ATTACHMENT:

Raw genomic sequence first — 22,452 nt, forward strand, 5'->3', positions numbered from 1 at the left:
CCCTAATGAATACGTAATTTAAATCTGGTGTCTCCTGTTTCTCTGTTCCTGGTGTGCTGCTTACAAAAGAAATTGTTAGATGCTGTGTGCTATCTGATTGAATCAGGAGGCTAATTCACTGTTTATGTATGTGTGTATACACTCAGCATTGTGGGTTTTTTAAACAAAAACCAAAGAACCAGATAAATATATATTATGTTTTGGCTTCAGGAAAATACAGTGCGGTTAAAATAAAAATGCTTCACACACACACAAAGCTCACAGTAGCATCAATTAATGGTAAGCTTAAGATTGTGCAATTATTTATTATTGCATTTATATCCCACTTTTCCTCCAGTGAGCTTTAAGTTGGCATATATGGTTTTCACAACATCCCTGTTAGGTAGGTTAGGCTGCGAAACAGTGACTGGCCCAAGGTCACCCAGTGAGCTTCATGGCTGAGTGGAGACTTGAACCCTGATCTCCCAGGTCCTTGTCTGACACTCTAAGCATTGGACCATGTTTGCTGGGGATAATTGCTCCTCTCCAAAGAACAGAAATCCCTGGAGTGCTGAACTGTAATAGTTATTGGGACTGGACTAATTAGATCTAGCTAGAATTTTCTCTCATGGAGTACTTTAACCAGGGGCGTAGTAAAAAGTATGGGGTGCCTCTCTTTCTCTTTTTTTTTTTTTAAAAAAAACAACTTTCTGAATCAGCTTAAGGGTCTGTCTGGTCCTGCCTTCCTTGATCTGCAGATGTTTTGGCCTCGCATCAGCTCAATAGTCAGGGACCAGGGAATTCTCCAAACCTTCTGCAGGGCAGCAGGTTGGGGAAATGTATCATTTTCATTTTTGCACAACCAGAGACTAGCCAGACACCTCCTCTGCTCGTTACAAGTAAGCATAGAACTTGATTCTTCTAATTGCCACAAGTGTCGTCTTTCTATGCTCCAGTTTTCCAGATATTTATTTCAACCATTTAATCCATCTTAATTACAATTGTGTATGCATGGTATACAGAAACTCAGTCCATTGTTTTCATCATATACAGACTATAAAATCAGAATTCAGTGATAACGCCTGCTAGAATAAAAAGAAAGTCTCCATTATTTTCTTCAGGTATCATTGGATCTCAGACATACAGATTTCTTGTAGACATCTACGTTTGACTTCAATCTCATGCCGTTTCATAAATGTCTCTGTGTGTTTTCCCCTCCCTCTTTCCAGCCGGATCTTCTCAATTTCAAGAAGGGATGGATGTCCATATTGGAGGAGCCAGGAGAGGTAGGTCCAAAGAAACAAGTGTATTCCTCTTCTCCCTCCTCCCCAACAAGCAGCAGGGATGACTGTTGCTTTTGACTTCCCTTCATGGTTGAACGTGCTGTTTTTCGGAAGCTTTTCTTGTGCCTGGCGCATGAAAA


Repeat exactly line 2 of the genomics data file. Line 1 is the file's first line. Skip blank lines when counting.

CCCTAATGAATACGTAATTTAAATCTGGTGTCTCCTGTTTCTCTGTTCCTGGTGTGCTGCTTACAAAAGAAATTGTTAGATGCTGTGTGCTATCTGATTGAATCAGGAGGCTAATTCACTGTTTATGTATGTGTGTATACACTCAGCATTGTGGGTTTTTTAAACAAAAACCAAAGAACCAGATAAATATATATTATGTTTTGGCTTCAGGAAAATACAGTGCGGTTAAAATAAAAATGCTTCACACACACACAAAGCTCACAGTAGCATCAATTAATGGTAAGCTTAAGATTGTGCAATTATTTATTATTGCATTTATATCCCACTTTTCCTCCAGTGAGCTTTAAGTTGGCATATATGGTTTTCACAACATCCCTGTTAGGTAGGTTAGGCTGCGAAACAGTGACTGGCCCAAGGTCACCCAGTGAGCTTCATGGCTGAGTGGAGACTTGAACCCTGATCTCCCAGGTCCTTGTCTGACACTCTAAGCATTGGACCATGTTTGCTGGGGATAATTGCTCCTCTCCAAAGAACAGAAATCCCTGGAGTGCTGAACTGTAATAGTTATTGGGACTGGACTAATTAGATCTAGCTAGAATTTTCTCTCATGGAGTACTTTAACCAGGGGCGTAGTAAAAAGTATGGGGTGCCTCTCTTTCTCTTTTTTTTTTTTTAAAAAAAACAACTTTCTGAATCAGCTTAAGGGTCTGTCTGGTCCTGCCTTCCTTGATCTGCAGATGTTTTGGCCTCGCATCAGCTCAATAGTCAGGGACCAGGGAATTCTCCAAACCTTCTGCAGGGCAGCAGGTTGGGGAAATGTATCATTTTCATTTTTGCACAACCAGAGACTAGCCAGACACCTCCTCTGCTCGTTACAAGTAAGCATAGAACTTGATTCTTCTAATTGCCACAAGTGTCGTCTTTCTATGCTCCAGTTTTCCAGATATTTATTTCAACCATTTAATCCATCTTAATTACAATTGTGTATGCATGGTATACAGAAACTCAGTCCATTGTTTTCATCATATACAGACTATAAAATCAGAATTCAGTGATAACGCCTGCTAGAATAAAAAGAAAGTCTCCATTATTTTCTTCAGGTATCATTGGATCTCAGACATACAGATTTCTTGTAGACATCTACGTTTGACTTCAATCTCATGCCGTTTCATAAATGTCTCTGTGTGTTTTCCCCTCCCTCTTTCCAGCCGGATCTTCTCAATTTCAAGAAGGGATGGATGTCCATATTGGAGGAGCCAGGAGAGGTAGGTCCAAAGAAACAAGTGTATTCCTCTTCTCCCTCCTCCCCAACAAGCAGCAGGGATGACTGTTGCTTTTGACTTCCCTTCATGGTTGAACGTGCTGTTTTTCGGAAGCTTTTCTTGTGCCTGGCGCATGAAAA